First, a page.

When talking about contemporary choral composition, especially among young singers there are certain names that repeatedly crop up – John Rutter, Eric Whitacre, Bob Chilcott – that are extraordinarily popular but which many other composers and music critics dismiss, or are suspicious of. Do you think that the success of those composers is giving young singers an inaccurate impression of choral music in any way?
Well you certainly find in the choral world that if you write something a bit wackier than those composers it can be seen as really crazy, whereas in the contemporary classical world generally it’s really not. All those three composers write very tonal, beautiful music, and it’s possible that if singers think that that’s all contemporary choral music is then they’ll always hate the more dissonant stuff. It depends on the choir you’re in and the conductor, so I think it’s more down to individual experience.
Are there any ways that your non-classical projects influenced your classical compositions?
Juice was always there – we’ve been together ten years – and that came out of York University, where we all studied. It also came out of working with John Potter, a fantastic tenor who used to sing with the Hilliard Ensemble and now does solo stuff; he drip-fed us vocal music from all around the world. That influenced me as a composer at the same time that it influenced juice as an ensemble, which is why we’ve always been interested in just doing new music commissioning and singing music that’s definitely influenced by other genres.
I got influenced by folk music at university too. I feel like a lot of folkies come out of a folk family, and I didn’t have any of that, I just got into Eliza Carthy. When I write more accessible choral music, or music for amateur choirs, or even the band music for Woodwose, I write in modes all the time. If I’m going to write any kind of tonal music, it’s modal, and that’s come out from listening to and singing folk song. There are maybe two or three modes that you find a lot in English folk, and definitely performing You Are Wolf has led me to writing modally. I can’t possibly write in a major or minor key; that just feels weird. I think there’s something much more natural about modes, as they’ve been there a lot longer. The folk stuff is all sort of interwoven with my classical compositions – as soon as I’ve been interested in something it’s inspired some of the music I write for choirs, or for classical chamber groups. Storytelling has [always] been a big thing for me, and I guess that’s what comes out of being interested in folk music and all those amazing ballads, these simple popular songs that have brilliantly dark stories that you don’t get in pop music. I’ve always been interested in storytelling but I think that’s been strengthened by You Are Wolf and getting more immersed in popular song.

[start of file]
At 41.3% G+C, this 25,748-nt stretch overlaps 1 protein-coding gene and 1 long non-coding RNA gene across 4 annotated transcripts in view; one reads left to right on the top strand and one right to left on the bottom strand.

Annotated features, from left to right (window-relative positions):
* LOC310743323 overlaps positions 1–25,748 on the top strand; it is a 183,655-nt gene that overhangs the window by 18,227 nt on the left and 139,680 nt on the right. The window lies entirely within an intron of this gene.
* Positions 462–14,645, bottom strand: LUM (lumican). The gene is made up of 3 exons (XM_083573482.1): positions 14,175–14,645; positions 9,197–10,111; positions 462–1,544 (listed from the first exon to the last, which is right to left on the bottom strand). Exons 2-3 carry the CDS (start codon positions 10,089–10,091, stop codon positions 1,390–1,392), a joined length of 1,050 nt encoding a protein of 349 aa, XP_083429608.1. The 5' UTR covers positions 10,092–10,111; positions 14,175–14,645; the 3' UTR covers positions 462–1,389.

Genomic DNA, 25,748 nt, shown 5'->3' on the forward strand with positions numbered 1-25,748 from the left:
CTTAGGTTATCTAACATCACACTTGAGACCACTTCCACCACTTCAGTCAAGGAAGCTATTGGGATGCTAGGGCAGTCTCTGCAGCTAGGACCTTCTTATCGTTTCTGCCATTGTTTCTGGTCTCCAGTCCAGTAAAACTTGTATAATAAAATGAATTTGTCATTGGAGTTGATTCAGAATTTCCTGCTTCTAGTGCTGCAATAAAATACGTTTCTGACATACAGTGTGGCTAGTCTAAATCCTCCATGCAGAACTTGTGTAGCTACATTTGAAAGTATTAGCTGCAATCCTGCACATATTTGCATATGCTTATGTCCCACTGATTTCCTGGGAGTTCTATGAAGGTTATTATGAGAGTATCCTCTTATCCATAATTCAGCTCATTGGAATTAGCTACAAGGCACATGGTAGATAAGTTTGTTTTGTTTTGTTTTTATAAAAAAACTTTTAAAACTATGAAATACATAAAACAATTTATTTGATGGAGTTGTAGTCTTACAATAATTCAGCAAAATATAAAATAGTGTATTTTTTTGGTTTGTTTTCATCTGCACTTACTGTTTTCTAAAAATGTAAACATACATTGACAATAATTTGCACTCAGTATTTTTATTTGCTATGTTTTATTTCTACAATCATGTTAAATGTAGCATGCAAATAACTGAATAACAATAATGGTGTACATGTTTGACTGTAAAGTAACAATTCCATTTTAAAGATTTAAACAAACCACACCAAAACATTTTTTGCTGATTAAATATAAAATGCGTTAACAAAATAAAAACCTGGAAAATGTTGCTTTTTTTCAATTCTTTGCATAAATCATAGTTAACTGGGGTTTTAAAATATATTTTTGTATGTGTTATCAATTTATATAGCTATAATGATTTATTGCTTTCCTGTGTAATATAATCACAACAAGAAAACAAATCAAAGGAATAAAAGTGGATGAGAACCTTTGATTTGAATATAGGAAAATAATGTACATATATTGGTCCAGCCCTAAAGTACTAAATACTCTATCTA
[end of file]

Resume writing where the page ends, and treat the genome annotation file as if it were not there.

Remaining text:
Given classical composers’ reliance on funding, grants, commissions and competition prizes for income, do you ever find yourself under pressure to compose in a particular way?